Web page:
BOOZE prices are set to leap as a result of the extreme weather.

Grain traders warn barley production is down by almost a third, making gin, beer and whisky more expensive.

Britain is self-sufficient in barley and uses most of its crop to make alcoholic drinks.

But freezing temperatures last spring meant the seeds were planted much later.

Growers have already been forced to harvest three weeks early.

Jonathan Arnold from Robin Appel Ltd said booze prices would go up after the heat hit grain prices around the globe — making each ton up to £50 more expensive than it was last year.

He said: “I wouldn’t be able to say how much prices of the alcohol will rise, but they undoubtedly will.

“Of course, the price of raw materials is only a fraction of the cost of a pint.

Duty and taxes make up most of the cost, so it’s not all down to the barley price.”

Potatoes will also be smaller and pricier, producers warned on Monday.

Brits basked in 32C scorching sunshine on Monday – before thunderstorms bring the heatwave to a halt.

Monday was the last day of soaring temperatures with intense rain and cloudy skies forecast from Tuesday onwards.

It comes after people enjoyed 30C highs over the weekend with thousands flocking to parks, beaches and enjoying BBQs at home.

Britain was hotter than the Maldives but thunderstorms are set to make a return on Tuesday and Wednesday in the South.

Torrential downpours, lightning, hail and gusty winds could cause travel disruption across the country.

However, the fresher and wet outlook for the UK isn’t set to last for long.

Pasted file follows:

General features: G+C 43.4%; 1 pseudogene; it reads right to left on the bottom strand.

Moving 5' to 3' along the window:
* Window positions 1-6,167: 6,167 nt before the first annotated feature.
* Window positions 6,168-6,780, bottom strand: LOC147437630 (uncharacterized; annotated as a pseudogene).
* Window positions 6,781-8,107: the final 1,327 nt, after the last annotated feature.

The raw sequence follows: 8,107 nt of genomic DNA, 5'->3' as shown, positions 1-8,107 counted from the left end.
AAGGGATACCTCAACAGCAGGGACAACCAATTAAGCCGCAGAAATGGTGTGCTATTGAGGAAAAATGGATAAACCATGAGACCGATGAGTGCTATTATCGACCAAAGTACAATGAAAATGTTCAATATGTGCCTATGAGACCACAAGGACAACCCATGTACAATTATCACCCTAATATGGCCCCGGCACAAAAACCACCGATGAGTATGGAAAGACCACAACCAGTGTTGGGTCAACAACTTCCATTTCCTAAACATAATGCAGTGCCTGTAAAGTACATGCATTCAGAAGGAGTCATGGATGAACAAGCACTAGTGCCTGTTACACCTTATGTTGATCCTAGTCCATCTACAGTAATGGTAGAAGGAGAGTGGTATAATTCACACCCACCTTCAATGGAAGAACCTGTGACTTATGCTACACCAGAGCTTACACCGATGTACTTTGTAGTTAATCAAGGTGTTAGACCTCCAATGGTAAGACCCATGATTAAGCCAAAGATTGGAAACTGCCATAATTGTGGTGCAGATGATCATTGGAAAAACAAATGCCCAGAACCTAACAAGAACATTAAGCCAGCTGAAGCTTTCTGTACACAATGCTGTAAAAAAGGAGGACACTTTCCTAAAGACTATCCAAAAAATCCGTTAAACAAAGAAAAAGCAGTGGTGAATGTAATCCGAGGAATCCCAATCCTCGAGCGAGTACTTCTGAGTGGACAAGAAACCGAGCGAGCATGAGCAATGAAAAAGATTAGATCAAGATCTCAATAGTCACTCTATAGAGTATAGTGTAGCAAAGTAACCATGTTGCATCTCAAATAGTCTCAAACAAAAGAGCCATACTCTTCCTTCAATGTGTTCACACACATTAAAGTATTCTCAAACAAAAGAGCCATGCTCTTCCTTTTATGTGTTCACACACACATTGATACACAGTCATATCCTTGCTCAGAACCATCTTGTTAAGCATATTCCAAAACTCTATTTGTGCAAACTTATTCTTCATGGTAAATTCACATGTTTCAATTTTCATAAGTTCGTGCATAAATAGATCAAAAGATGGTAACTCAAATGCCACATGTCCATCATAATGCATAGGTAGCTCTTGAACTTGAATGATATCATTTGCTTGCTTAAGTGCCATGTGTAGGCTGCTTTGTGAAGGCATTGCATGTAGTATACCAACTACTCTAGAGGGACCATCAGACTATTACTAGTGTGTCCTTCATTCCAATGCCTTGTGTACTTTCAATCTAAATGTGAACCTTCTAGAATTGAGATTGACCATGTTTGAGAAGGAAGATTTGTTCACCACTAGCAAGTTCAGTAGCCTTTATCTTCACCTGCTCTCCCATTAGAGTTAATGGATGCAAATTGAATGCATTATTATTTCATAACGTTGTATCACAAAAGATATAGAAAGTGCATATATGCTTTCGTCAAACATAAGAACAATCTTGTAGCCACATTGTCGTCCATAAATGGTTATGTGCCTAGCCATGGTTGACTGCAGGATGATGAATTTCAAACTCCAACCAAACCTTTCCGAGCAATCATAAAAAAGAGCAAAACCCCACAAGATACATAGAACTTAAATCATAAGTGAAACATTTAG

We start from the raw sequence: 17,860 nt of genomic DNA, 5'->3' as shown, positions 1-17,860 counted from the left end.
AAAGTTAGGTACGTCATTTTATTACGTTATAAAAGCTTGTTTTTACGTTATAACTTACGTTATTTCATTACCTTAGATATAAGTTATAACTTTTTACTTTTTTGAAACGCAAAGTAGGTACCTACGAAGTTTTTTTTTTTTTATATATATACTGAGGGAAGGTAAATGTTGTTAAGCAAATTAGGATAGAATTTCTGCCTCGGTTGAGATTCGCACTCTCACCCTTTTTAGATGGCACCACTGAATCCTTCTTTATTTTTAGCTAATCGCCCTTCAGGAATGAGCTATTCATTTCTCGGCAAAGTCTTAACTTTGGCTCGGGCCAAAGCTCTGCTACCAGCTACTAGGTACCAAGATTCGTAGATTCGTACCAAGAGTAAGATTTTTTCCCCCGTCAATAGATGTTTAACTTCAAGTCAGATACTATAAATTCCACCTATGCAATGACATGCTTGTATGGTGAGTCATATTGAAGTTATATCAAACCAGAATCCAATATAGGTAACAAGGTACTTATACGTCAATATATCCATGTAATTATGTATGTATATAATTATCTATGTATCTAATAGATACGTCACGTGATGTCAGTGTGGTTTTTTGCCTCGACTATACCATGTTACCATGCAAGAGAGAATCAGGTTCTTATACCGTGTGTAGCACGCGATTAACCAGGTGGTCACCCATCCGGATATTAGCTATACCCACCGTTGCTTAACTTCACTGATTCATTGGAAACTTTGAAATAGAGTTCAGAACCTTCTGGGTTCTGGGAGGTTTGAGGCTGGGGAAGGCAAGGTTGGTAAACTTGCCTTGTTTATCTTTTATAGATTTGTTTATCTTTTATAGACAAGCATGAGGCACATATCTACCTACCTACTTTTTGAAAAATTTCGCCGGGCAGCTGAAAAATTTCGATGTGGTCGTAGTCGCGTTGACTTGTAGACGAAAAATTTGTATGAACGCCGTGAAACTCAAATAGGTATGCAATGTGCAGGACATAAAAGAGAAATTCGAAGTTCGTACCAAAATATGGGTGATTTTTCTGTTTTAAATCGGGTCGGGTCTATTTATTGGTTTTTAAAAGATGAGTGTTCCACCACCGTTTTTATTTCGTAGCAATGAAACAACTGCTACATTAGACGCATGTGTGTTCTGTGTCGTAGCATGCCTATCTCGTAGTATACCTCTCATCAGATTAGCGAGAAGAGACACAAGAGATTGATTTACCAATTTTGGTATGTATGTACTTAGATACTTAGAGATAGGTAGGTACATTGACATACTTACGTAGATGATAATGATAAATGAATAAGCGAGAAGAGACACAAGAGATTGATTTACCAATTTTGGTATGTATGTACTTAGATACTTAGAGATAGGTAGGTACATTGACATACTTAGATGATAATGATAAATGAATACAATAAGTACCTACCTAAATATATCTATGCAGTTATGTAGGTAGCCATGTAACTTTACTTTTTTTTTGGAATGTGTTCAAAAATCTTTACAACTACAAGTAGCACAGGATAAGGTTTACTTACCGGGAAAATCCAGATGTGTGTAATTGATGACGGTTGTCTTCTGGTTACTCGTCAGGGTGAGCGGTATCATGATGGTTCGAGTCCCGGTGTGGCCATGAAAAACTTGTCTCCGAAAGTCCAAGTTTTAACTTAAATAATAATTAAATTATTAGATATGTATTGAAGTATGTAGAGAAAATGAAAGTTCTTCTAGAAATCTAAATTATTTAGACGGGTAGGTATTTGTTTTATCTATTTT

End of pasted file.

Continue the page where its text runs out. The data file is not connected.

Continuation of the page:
The fall in temperatures is thought to be a temporary blip - with the heatwave returning with a vengeance towards the end of August.

Forecasters have predicted that the scorching British summer will end in October.

The record-breaking heatwave has been powered by a plume of blistering air from the Iberian Peninsula.

And experts are claiming Europe could stay super-heated until mid-Autumn.

A three-month weather forecast briefed by the Met Office to local authorities said: “For August-October, above-average temperatures are more likely than below-average.

“The probability the UK average temperature will fall into the warmest of our five categories is around 55 per cent. The coldest of our five categories is less than 5 per cent.”

The Met Office said: “Patchy cloud and rain will affect many northern and western parts, with some heavier showers in the far north and west.

“Very warm sunshine will continue for southeastern areas though.”

Describing Wednesday to Friday, it added: “Becoming cooler from Wednesday, with sunshine and showers for many.

“This theme will continue, with a risk of hail in the north towards the weekend, and rain in the southwest.”